The office of North Carolina Attorney General Roy Cooper ignited a firestorm of controversy recently by issuing an advisory letter calling on the state's public colleges to bar admittance to undocumented immigrants. The opinion is based on a federal law that bans such immigrants from receiving state benefits.

The president of the state's community college system requested the opinion last year after announcing a new policy allowing all 58 campuses to admit students regardless of immigration status. The move provoked a national outcry that led the system's leaders to seek Cooper's legal advice.

In response to the advisory, the state's community college system announced that it would change its open-door policy and no longer admit "undocumented or illegal immigrants" into curriculum degree programs -- though they would still be able to continue to sign up for non-college courses such as GED or continuing education classes. The community college system reports that in the 2006-2007 academic year it enrolled 112 students without proper documentation out of a total of 296,540 curriculum students.

Gov. Mike Easley and University of North Carolina President Erskine Bowles questioned the attorney general's decision, citing "considerable legal disagreement about what the relevant federal law really says." Indeed, the Department of Homeland Security -- the agency charged with enforcing federal immigration law -- said admission policies were up to the schools.

That hasn't stopped politicians from both major parties from seizing on the issue in this election year. The parties' gubernatorial candidates -- Democrat Beverly Perdue and Republican Pat McCrory -- have announced their support for barring undocumented immigrants from state colleges.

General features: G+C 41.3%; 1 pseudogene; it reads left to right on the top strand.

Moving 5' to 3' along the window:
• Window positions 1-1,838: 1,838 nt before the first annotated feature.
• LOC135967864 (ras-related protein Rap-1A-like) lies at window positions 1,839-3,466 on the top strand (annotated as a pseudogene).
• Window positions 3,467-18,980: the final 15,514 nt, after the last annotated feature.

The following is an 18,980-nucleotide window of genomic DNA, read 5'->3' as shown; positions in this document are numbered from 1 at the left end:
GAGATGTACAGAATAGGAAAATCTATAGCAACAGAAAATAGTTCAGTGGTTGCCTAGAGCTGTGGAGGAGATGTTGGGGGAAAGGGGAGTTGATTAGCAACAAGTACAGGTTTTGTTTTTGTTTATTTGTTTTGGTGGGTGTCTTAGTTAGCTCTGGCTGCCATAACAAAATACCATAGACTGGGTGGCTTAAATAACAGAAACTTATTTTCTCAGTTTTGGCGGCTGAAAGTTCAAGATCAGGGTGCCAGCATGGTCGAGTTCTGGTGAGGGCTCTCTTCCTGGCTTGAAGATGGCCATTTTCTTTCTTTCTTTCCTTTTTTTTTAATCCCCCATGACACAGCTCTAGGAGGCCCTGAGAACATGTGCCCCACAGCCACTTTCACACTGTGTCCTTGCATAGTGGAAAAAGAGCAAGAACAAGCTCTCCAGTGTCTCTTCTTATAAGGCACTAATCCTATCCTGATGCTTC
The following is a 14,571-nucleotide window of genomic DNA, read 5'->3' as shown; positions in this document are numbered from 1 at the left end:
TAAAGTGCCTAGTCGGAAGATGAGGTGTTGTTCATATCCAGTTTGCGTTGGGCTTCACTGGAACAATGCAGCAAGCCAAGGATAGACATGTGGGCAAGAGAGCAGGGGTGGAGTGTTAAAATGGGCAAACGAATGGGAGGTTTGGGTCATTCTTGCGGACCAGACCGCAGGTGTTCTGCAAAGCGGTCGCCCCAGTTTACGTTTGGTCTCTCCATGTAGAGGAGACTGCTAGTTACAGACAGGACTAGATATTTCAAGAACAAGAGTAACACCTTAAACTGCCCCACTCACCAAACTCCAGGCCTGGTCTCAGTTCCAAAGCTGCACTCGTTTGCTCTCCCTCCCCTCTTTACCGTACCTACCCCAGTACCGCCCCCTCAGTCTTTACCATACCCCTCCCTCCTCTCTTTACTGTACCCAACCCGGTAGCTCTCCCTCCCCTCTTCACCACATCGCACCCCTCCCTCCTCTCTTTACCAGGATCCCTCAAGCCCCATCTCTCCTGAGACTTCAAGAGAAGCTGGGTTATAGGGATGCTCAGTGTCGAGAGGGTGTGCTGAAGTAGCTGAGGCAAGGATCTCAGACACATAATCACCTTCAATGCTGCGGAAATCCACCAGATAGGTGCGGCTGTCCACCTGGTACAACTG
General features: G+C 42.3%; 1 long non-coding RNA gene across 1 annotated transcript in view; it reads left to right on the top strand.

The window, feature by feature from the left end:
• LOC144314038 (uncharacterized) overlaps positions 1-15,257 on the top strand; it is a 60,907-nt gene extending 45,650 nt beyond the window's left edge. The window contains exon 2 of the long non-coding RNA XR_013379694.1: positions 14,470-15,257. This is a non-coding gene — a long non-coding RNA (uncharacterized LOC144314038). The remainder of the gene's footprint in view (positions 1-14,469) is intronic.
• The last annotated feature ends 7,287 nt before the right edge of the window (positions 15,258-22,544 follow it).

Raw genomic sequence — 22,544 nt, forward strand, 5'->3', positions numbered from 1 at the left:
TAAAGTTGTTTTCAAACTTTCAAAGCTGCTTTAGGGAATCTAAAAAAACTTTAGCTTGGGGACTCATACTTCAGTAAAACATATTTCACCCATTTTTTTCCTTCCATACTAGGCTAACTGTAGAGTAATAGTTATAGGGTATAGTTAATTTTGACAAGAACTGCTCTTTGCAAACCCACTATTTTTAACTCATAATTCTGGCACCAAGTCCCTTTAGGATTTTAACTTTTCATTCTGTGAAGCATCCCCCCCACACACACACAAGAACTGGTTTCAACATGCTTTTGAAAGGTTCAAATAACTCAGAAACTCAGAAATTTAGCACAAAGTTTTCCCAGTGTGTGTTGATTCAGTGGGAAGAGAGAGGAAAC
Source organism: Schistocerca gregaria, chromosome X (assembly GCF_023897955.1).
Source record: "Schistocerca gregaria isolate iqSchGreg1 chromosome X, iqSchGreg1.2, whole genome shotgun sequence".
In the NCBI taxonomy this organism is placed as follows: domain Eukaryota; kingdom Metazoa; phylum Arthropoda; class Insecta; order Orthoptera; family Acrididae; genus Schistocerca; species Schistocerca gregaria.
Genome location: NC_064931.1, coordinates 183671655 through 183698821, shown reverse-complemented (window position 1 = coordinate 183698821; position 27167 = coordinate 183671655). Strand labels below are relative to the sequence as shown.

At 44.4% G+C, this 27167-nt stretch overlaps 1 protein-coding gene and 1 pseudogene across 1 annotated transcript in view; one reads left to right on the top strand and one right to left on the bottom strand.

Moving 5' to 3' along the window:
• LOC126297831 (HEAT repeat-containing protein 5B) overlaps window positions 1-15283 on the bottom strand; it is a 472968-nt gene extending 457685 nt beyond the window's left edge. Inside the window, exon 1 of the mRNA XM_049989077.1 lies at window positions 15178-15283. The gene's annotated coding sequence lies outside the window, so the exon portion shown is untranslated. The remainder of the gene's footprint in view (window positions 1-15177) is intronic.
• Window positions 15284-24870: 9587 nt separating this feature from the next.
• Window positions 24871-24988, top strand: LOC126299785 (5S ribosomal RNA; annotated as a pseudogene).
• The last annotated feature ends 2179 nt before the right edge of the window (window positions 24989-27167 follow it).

Meanwhile, state Rep. George Cleveland, a two-term Republican from eastern North Carolina, has filed legislation that would ban undocumented immigrants from the state's public universities and community colleges. And state Sen. Robert Pittenger of Charlotte -- the Republican nominee for lieutenant governor -- has introduced an even broader bill called the N.C. Citizen Protection Act that would bar undocumented immigrants from receiving state benefits.

The state's new policy toward undocumented immigrants has been condemned as "harsh and counterproductive" by a USA Today editorial, which points out that it punishes young people for their parents' decision. The editorial also observes that the push to prevent undocumented immigrants from getting an education could ultimately backfire against the state:

Skeptics ask: Why bother educating residents who can't legally hold jobs?

One answer is that is that if they do leave the country, they, like millions of foreigners who have benefited from U.S. educations, will have a more favorable view of the USA.

Another answer is that eventually, Congress will pass something akin to the DREAM (Development, Relief and Education for Alien Minors) Act. This measure would provide a path to citizenship for youths, brought here before they turned 16, who head to college or the military.

When that day arrives, states that made the effort to educate all their residents will be glad they did.